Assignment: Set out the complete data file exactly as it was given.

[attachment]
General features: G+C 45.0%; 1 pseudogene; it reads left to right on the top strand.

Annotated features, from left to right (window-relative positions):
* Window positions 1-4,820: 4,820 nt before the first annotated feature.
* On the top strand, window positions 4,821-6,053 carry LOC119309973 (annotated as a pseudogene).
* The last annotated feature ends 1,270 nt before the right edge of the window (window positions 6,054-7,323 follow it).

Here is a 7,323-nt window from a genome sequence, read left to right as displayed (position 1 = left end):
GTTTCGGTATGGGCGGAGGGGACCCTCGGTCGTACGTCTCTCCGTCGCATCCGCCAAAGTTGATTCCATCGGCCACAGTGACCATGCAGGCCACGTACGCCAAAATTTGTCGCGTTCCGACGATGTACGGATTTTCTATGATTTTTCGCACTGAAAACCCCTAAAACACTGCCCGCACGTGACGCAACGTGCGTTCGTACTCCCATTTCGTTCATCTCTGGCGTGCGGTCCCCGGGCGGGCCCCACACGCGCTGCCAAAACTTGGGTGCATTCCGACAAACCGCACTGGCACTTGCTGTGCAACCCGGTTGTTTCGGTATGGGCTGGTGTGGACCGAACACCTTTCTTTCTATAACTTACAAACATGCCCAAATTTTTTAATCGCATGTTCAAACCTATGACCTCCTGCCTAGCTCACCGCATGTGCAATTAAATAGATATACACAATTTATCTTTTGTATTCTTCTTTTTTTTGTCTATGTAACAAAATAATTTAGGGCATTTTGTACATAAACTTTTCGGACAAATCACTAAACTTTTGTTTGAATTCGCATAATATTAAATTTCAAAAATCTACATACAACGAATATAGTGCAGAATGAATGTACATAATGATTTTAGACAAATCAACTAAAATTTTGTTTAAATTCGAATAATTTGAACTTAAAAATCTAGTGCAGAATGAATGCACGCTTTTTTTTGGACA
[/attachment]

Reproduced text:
General features: G+C 45.0%; 1 pseudogene; it reads left to right on the top strand.

Annotated features, from left to right (window-relative positions):
* Window positions 1-4,820: 4,820 nt before the first annotated feature.
* On the top strand, window positions 4,821-6,053 carry LOC119309973 (annotated as a pseudogene).
* The last annotated feature ends 1,270 nt before the right edge of the window (window positions 6,054-7,323 follow it).

Here is a 7,323-nt window from a genome sequence, read left to right as displayed (position 1 = left end):
GTTTCGGTATGGGCGGAGGGGACCCTCGGTCGTACGTCTCTCCGTCGCATCCGCCAAAGTTGATTCCATCGGCCACAGTGACCATGCAGGCCACGTACGCCAAAATTTGTCGCGTTCCGACGATGTACGGATTTTCTATGATTTTTCGCACTGAAAACCCCTAAAACACTGCCCGCACGTGACGCAACGTGCGTTCGTACTCCCATTTCGTTCATCTCTGGCGTGCGGTCCCCGGGCGGGCCCCACACGCGCTGCCAAAACTTGGGTGCATTCCGACAAACCGCACTGGCACTTGCTGTGCAACCCGGTTGTTTCGGTATGGGCTGGTGTGGACCGAACACCTTTCTTTCTATAACTTACAAACATGCCCAAATTTTTTAATCGCATGTTCAAACCTATGACCTCCTGCCTAGCTCACCGCATGTGCAATTAAATAGATATACACAATTTATCTTTTGTATTCTTCTTTTTTTTGTCTATGTAACAAAATAATTTAGGGCATTTTGTACATAAACTTTTCGGACAAATCACTAAACTTTTGTTTGAATTCGCATAATATTAAATTTCAAAAATCTACATACAACGAATATAGTGCAGAATGAATGTACATAATGATTTTAGACAAATCAACTAAAATTTTGTTTAAATTCGAATAATTTGAACTTAAAAATCTAGTGCAGAATGAATGCACGCTTTTTTTTGGACA